The Holocaust was a very rough time. In the camps, the Jews were tortured, killed, and treated like slaves. Jews were forced to work constantly and received no gratitude Do you think you could survive the Nazi Concentration Camps?
Between the years 1933 and 1945 more than 3.5 million Germans would be forced to spend time in these concentration camps or prison for political reasons, and approximately 77,000 Germans were executed for one or another form of resistance by Special courts, courts martial, and the civil justice system. The term was borrowed from the British concentration camps of the Second Anglo-Boer War. Holocaust scholars draw a distinction between concentration camps, and extermination camps, which were established for the industrial-scale murder of the predominantly Jewish ghetto and concentration camp populations (Hoffmann).
What happened in these harsh camps?
After 1939, with the beginning of the Second World War, concentration camps increasingly became places where the enemies of the Nazis were enslaved, starved, tortured and killed. During the War, concentration camps for “undesirables” spread throughout Europe. New camps were created near centers of dense “undesirable” populations, often focusing on areas with large communities of Jews, Polish intelligentsia, Communists or Roma. Since millions of Jews lived in pre-war Poland, most camps were located in the area of General Government in occupied Poland for logistical reasons. It also allowed the Nazis to transport the German Jews outside of the German main territory (Drash).
... the final days of the war, as camps were emptied and Jews were forced to march deeper into German territory to escape the advancing ... men were arrested, 15 000 of which were sent to concentration camps (60% died). The majority of homosexual victims were males as ... ill or physically disabled also held no place within the Nazis Volksgemeinschaft (athleticism and physical health were promoted). In October ...
What happened to these “undesirables”?
Many of the prisoners died in the concentration camps through deliberate maltreatment, disease, starvation, and overwork, or were executed as unfit for labor. Prisoners were transported in inhumane conditions by rail freight cars, in which many died before reaching their destination. The prisoners were confined to the rail cars for days or even weeks, with little or no food or water. Many died of dehydration in the intense heat of summer or froze to death in winter. Conditions were brutal and prisoners were often sent to the gas chambers or killed if they did not work quickly enough. Towards the end of the war, the camps became sites for medical experiments. Eugenics experiments, freezing prisoners to determine how downed pilots were affected by exposure and experimental and lethal medicines were all tried at various camps. Female prisoners were routinely raped and degraded in the camps (“The Experiences of Women During the Holocaust”).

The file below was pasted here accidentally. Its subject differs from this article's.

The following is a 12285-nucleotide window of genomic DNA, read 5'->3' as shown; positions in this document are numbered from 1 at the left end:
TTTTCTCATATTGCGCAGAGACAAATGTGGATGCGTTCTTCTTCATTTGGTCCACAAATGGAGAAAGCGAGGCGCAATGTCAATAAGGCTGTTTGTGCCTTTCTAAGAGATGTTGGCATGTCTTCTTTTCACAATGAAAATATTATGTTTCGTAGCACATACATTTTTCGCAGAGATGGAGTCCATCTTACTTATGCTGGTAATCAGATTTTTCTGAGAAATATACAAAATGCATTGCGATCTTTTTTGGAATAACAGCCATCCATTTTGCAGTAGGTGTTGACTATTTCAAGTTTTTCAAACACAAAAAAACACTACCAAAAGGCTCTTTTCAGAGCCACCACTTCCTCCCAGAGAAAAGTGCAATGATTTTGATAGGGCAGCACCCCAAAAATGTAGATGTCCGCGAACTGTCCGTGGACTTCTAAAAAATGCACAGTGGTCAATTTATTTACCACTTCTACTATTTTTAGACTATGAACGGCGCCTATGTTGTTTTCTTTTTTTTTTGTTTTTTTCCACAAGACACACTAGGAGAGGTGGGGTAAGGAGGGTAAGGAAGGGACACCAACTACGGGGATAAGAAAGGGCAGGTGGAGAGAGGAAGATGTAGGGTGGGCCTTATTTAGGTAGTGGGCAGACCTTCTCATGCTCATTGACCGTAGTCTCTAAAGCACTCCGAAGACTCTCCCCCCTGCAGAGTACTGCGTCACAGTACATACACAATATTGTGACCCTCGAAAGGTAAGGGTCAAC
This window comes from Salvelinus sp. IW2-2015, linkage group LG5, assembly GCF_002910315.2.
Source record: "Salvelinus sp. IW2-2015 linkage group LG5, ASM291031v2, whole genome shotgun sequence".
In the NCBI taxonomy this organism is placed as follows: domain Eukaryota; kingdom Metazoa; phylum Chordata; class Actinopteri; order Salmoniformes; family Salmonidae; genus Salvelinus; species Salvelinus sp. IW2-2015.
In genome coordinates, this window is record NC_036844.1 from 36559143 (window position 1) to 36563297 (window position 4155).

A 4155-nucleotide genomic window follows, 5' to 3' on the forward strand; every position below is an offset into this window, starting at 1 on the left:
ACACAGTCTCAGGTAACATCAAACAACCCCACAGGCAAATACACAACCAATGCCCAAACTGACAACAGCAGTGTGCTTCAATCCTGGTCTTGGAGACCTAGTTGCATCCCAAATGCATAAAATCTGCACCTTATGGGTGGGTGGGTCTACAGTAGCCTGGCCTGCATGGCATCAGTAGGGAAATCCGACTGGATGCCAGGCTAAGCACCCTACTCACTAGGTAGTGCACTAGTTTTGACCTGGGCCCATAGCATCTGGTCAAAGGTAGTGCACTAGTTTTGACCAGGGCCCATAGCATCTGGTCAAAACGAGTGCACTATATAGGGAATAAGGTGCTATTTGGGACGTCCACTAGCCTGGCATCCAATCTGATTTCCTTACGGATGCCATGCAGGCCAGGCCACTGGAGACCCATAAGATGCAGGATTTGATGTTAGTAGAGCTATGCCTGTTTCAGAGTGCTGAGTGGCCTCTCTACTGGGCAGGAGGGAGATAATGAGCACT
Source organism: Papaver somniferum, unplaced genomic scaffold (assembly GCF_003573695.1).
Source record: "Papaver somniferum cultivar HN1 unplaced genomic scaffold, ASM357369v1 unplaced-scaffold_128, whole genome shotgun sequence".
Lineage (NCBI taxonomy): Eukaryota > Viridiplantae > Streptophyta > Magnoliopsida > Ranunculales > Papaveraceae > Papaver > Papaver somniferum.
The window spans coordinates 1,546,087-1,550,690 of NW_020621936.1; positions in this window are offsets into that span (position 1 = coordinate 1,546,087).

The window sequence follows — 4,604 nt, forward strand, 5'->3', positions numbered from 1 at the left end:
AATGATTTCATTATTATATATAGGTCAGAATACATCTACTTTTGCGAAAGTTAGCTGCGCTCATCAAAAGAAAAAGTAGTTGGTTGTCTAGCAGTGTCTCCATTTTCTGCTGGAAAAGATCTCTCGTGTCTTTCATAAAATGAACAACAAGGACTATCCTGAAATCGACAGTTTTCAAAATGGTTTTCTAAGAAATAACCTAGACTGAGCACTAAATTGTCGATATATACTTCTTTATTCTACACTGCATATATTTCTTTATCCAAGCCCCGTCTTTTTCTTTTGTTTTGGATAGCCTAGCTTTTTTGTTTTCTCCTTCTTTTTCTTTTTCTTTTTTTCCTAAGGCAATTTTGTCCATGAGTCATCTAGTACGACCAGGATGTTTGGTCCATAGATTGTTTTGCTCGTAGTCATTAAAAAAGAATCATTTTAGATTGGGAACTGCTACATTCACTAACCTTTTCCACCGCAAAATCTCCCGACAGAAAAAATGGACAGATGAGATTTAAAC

What happened to the Concentration Camps?
Though most Nazi concentration and extermination camps were destroyed after the war, some were made into permanent memorials. In Communist Poland, some camps such as Majdanek, Jaworzno, Potulice and Zgoda were used to hold German Prisoners of War, suspected Nazis and collaborators, anti-Communists and other political prisoners, as well as civilian members of the German and Ukrainian ethnic minorities. Currently, there are memorials to both camps in Potulice; they have helped to enable a German-Polish discussion on historical perception of World War II. In East Germany (Buchenwald and Sachsenhausen), concentration and extermination camps were used for similar purposes. Dachau concentration camp was used as a prison for arrested Nazis (“Zionism” page 304).
After hearing the terrible conditions of the Holocaust, do you think that you could’ve gone through any of that? Honestly, I know that I could never have survived. I feel for the poor “undesirables” that were killed or even put through any of this. No person should ever have to go through this type of pain and suffering, the Nazis deserved every bit of their punishments.
Albert Speer’s contribution to the Nazi war effort started well before the declaration of war. His work for the Nazi regime aided Adolf Hitler in lifting the morale of the German people and consolidating Nazi power which was determined to engage in armed conflict. Speer was an accomplished architect and a highly efficient organiser. Hitler addressed Berlin’s university students at a Berlin ...